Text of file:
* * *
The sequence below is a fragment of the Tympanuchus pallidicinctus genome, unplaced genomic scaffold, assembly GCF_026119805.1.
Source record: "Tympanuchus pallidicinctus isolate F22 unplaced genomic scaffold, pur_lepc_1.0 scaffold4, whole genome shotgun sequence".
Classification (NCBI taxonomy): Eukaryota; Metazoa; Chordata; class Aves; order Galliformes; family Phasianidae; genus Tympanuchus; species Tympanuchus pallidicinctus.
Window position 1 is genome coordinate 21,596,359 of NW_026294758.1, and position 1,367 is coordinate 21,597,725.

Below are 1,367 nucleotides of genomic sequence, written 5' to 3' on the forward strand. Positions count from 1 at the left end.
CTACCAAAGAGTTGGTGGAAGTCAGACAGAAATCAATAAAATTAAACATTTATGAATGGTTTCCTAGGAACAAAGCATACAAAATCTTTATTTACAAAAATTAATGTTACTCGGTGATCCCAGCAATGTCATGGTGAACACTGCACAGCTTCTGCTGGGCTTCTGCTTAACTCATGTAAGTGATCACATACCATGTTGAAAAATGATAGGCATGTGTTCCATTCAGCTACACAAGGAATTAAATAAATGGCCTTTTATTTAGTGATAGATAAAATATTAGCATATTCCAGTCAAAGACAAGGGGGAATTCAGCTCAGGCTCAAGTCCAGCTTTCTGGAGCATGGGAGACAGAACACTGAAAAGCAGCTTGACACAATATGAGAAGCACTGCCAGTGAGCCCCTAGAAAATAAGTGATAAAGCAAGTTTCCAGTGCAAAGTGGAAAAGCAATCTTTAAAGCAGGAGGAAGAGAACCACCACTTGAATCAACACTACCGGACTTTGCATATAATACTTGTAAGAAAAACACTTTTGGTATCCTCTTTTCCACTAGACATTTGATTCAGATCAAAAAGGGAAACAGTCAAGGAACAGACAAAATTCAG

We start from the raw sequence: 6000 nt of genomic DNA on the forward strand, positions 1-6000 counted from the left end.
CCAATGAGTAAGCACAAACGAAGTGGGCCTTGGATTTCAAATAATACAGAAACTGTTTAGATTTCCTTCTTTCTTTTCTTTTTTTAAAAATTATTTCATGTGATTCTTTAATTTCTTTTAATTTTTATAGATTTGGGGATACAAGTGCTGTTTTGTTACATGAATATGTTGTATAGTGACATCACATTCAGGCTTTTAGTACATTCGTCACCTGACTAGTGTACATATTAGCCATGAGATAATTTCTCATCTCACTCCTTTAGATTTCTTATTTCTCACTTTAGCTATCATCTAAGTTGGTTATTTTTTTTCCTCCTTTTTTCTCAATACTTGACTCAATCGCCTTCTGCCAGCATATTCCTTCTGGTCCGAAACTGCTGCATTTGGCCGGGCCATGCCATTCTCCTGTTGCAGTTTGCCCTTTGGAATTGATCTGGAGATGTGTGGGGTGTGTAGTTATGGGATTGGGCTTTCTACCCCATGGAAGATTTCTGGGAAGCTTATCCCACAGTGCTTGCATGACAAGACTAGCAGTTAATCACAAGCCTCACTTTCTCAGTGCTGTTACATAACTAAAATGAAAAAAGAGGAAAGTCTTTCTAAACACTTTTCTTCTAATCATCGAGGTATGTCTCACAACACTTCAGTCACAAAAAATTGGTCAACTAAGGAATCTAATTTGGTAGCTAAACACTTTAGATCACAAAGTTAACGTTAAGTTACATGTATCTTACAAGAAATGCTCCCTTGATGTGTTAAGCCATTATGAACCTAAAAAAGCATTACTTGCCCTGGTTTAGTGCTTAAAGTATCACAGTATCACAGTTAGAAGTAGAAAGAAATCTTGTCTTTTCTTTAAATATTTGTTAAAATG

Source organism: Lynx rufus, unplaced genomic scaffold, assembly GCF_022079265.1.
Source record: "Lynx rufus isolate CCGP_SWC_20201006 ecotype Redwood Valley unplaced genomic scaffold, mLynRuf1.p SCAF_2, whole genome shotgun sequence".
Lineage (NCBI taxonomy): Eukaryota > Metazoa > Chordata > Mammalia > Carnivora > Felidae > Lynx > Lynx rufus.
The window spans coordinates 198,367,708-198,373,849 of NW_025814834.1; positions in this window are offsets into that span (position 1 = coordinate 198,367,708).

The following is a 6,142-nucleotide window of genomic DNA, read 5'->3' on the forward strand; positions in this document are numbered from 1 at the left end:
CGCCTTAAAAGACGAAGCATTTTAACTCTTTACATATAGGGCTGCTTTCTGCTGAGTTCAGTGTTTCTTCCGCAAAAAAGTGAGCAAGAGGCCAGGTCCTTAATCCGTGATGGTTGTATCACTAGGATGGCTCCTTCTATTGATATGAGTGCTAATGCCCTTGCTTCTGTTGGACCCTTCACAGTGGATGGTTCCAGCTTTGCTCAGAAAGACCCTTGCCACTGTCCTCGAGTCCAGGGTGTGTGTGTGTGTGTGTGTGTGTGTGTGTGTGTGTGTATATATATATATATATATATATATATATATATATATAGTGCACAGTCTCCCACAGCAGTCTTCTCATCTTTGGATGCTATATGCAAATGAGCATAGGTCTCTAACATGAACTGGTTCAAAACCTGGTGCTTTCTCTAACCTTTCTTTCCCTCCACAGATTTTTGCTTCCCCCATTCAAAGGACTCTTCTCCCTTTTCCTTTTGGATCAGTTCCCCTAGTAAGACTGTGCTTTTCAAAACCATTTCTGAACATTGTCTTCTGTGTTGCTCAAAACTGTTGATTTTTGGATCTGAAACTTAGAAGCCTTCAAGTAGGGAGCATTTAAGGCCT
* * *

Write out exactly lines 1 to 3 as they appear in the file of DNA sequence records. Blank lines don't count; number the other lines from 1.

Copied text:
The sequence below is a fragment of the Tympanuchus pallidicinctus genome, unplaced genomic scaffold, assembly GCF_026119805.1.
Source record: "Tympanuchus pallidicinctus isolate F22 unplaced genomic scaffold, pur_lepc_1.0 scaffold4, whole genome shotgun sequence".
Classification (NCBI taxonomy): Eukaryota; Metazoa; Chordata; class Aves; order Galliformes; family Phasianidae; genus Tympanuchus; species Tympanuchus pallidicinctus.